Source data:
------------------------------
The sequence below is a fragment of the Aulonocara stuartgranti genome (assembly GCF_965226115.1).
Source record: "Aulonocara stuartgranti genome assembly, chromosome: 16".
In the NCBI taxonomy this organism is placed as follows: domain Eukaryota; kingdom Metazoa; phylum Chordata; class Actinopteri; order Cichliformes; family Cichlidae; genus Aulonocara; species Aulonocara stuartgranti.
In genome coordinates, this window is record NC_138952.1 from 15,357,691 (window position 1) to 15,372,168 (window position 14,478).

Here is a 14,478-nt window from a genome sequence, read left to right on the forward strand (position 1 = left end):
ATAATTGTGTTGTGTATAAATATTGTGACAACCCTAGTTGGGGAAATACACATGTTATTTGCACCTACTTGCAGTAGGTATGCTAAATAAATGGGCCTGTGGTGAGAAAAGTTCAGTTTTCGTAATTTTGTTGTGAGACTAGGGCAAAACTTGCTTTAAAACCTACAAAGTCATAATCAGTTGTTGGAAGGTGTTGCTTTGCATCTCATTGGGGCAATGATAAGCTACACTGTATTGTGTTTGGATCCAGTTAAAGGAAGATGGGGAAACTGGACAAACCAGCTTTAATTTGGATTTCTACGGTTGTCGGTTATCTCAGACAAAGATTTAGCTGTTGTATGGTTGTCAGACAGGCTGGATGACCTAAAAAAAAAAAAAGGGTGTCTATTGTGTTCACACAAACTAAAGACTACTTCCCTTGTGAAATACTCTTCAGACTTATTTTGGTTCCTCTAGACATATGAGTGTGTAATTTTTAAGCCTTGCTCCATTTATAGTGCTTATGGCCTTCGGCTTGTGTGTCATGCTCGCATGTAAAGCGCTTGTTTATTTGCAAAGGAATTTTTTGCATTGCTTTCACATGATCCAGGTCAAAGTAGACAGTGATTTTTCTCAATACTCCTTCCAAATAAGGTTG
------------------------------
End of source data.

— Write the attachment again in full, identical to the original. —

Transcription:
The sequence below is a fragment of the Aulonocara stuartgranti genome (assembly GCF_965226115.1).
Source record: "Aulonocara stuartgranti genome assembly, chromosome: 16".
In the NCBI taxonomy this organism is placed as follows: domain Eukaryota; kingdom Metazoa; phylum Chordata; class Actinopteri; order Cichliformes; family Cichlidae; genus Aulonocara; species Aulonocara stuartgranti.
In genome coordinates, this window is record NC_138952.1 from 15,357,691 (window position 1) to 15,372,168 (window position 14,478).

Here is a 14,478-nt window from a genome sequence, read left to right on the forward strand (position 1 = left end):
ATAATTGTGTTGTGTATAAATATTGTGACAACCCTAGTTGGGGAAATACACATGTTATTTGCACCTACTTGCAGTAGGTATGCTAAATAAATGGGCCTGTGGTGAGAAAAGTTCAGTTTTCGTAATTTTGTTGTGAGACTAGGGCAAAACTTGCTTTAAAACCTACAAAGTCATAATCAGTTGTTGGAAGGTGTTGCTTTGCATCTCATTGGGGCAATGATAAGCTACACTGTATTGTGTTTGGATCCAGTTAAAGGAAGATGGGGAAACTGGACAAACCAGCTTTAATTTGGATTTCTACGGTTGTCGGTTATCTCAGACAAAGATTTAGCTGTTGTATGGTTGTCAGACAGGCTGGATGACCTAAAAAAAAAAAAAGGGTGTCTATTGTGTTCACACAAACTAAAGACTACTTCCCTTGTGAAATACTCTTCAGACTTATTTTGGTTCCTCTAGACATATGAGTGTGTAATTTTTAAGCCTTGCTCCATTTATAGTGCTTATGGCCTTCGGCTTGTGTGTCATGCTCGCATGTAAAGCGCTTGTTTATTTGCAAAGGAATTTTTTGCATTGCTTTCACATGATCCAGGTCAAAGTAGACAGTGATTTTTCTCAATACTCCTTCCAAATAAGGTTG